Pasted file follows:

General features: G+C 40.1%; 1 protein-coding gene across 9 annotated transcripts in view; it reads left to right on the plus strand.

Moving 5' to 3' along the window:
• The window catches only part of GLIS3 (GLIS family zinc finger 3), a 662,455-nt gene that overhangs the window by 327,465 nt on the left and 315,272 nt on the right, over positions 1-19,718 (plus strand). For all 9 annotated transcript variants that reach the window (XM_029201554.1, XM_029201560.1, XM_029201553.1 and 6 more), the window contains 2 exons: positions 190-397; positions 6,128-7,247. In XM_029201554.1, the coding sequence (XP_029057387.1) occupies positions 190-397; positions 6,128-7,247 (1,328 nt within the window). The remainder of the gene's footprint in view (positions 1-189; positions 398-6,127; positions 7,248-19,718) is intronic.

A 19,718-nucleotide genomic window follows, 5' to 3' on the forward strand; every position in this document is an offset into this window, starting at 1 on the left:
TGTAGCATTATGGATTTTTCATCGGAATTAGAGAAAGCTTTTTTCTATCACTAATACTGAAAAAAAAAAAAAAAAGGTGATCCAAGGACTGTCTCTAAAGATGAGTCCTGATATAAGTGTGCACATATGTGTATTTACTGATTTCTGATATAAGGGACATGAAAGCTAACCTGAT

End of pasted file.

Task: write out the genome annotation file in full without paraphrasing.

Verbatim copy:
General features: G+C 40.1%; 1 protein-coding gene across 9 annotated transcripts in view; it reads left to right on the plus strand.

Moving 5' to 3' along the window:
• The window catches only part of GLIS3 (GLIS family zinc finger 3), a 662,455-nt gene that overhangs the window by 327,465 nt on the left and 315,272 nt on the right, over positions 1-19,718 (plus strand). For all 9 annotated transcript variants that reach the window (XM_029201554.1, XM_029201560.1, XM_029201553.1 and 6 more), the window contains 2 exons: positions 190-397; positions 6,128-7,247. In XM_029201554.1, the coding sequence (XP_029057387.1) occupies positions 190-397; positions 6,128-7,247 (1,328 nt within the window). The remainder of the gene's footprint in view (positions 1-189; positions 398-6,127; positions 7,248-19,718) is intronic.

A 19,718-nucleotide genomic window follows, 5' to 3' on the forward strand; every position in this document is an offset into this window, starting at 1 on the left:
TGTAGCATTATGGATTTTTCATCGGAATTAGAGAAAGCTTTTTTCTATCACTAATACTGAAAAAAAAAAAAAAAAGGTGATCCAAGGACTGTCTCTAAAGATGAGTCCTGATATAAGTGTGCACATATGTGTATTTACTGATTTCTGATATAAGGGACATGAAAGCTAACCTGAT